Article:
As a newly deployed database application is used, the amount of data it contains grows. Unless data has been migrated from a legacy application, it may take some time before the new application contains enough data to be useful in trend analysis.

For example, if you're gathering sales data, a week's worth may show that Wednesday is the biggest day of the week for sales volume. Until a few Wednesdays have come and gone, it would be impossible to conclude that this is a continuing phenomenon and not just a random event.

As the amount of data collected grows, allowing more meaningful reporting, the insertion and update performance of large, heavily indexed tables, as well as queries that depend on multiple joins and grouping, can begin to degrade. It can seem that your perfectly executed database plan has become a victim of its own success. The database application that was praised for its speed when it was new and contained only a few thousand records may be criticized for its slowness a few months later when its tables contain hundreds of thousands or even millions of records.

But how much data is enough, and how much data is too much? One of my clients is a registered charity that operates a telephone help line that is logged in a database. Only now, after accumulating almost five years' worth of call data, does the client feel confident about using that data to help secure future funding requirements based on quantities and types of calls handled.

To another client, which places people in the financial industry, information about candidates and available positions that is more than a month old is almost meaningless. If a client with an order-processing database had 100 regular customers who placed an average of two orders per week, the Orders table would accumulate 10,000 records per year. If each order had an average of 10 line items, the Order Details table would accumulate 100,000 records per year. How could such a client, even with these relatively modest data storage requirements, hope to look back at 10 years' worth of data in a trend analysis report?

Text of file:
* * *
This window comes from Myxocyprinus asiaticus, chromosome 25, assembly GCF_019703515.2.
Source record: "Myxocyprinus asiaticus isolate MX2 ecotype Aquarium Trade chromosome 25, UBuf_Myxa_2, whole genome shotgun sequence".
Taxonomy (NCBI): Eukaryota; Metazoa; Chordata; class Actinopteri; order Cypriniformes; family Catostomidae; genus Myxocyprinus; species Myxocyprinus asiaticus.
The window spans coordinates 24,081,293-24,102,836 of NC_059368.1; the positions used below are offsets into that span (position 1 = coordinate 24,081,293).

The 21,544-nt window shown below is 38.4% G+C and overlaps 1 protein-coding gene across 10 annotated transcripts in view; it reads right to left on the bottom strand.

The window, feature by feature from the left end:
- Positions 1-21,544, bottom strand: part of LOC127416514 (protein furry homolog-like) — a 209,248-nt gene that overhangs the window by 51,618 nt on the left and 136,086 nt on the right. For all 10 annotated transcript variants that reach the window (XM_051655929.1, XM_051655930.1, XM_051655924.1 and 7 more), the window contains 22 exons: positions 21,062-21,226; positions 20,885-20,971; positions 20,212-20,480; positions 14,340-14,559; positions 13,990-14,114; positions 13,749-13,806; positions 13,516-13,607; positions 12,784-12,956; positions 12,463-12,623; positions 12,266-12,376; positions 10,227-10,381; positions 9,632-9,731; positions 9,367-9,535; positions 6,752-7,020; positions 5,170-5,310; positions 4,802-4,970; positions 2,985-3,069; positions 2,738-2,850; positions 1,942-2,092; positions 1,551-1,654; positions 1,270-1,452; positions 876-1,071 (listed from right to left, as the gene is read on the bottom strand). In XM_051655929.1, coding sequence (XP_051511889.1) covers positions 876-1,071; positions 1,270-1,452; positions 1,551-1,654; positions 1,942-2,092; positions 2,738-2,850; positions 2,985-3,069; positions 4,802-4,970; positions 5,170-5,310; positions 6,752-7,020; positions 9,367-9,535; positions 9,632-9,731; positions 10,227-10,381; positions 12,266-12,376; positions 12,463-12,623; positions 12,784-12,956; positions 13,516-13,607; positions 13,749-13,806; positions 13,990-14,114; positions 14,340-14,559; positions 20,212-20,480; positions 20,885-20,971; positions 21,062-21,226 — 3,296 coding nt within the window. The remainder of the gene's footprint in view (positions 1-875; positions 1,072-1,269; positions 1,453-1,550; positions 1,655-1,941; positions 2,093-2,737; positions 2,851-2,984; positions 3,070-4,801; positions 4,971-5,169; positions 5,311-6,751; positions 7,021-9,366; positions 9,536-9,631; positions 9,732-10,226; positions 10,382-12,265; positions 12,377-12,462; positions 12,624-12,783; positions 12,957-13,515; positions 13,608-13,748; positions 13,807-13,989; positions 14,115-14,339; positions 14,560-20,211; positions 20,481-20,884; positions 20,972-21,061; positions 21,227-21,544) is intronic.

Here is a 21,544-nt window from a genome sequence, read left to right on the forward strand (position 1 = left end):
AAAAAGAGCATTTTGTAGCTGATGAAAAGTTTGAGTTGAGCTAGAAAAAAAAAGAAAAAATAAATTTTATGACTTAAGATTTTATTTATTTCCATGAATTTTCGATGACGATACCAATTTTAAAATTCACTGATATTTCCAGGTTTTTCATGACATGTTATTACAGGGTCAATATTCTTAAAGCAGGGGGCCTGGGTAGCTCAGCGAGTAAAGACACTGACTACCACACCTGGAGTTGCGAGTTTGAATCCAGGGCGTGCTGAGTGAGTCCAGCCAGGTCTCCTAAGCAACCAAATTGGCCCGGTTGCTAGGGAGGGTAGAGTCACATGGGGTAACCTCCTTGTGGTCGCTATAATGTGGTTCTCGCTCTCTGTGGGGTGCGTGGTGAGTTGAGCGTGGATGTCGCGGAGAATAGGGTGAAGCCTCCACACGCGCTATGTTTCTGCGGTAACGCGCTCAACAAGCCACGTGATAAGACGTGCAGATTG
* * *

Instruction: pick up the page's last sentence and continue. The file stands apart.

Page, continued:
The case for a separate reporting database
Long-term storage is just one of the compelling reasons for considering the creation of a reporting database. Records can be appended to the separate reporting database from the "production" or live database immediately using database triggers, when available, or programmatically from the client application.

An alternative is a batchlike daily (or any other suitable time period) append. Records of business transactions such as product orders can be stored indefinitely in the reporting database for future reporting and long-term trend analysis. At the same time, records more than a year old can be removed from the production database to keep it trim and responsive. Defunct customers and discontinued products that are stored in the reporting database can be removed from the production database without losing related order records.

A couple of my clients with smaller databases didn't feel the need for a separate reporting database. They both ran into a similar problem. They wanted to delete former employees but soon realized they could not do so without losing related order information. As a less-than-perfect workaround, I had to create a Terminated status for employees as well as some code to remove their ability to log in to the database. Drop-down lists and searches had to be modified to filter out employees with a Terminated status. It would have been much simpler to be able to move them to their rightful place in a separate database of archived information.

By controlling the number of records the production database contains, not only will you see a performance boost in the database, but you'll get an added performance bonus from the fact that no long, complex queries are being run against the data by management reports while records are being added or updated. No one will be attempting to run a report against records, pages of data, or even entire tables that might be locked during updating.

The reporting database can be simply a copy of the production database in structure, but the real advantage of having separate production and reporting databases is the ability to design one for fast data entry and the other for fast data retrieval. Tables in the reporting database can be denormalized much further than those in the production database. Order records, for example, might include customer name and address information.

A long-term relationship
From a consultant's perspective, perhaps the best argument for a greater emphasis on reporting is the chance to develop a long-term relationship with your client. As data accumulates, clients will see more ways that it can be used to help guide their strategic planning. Each time they do so, they'll see yet another return on their original investment.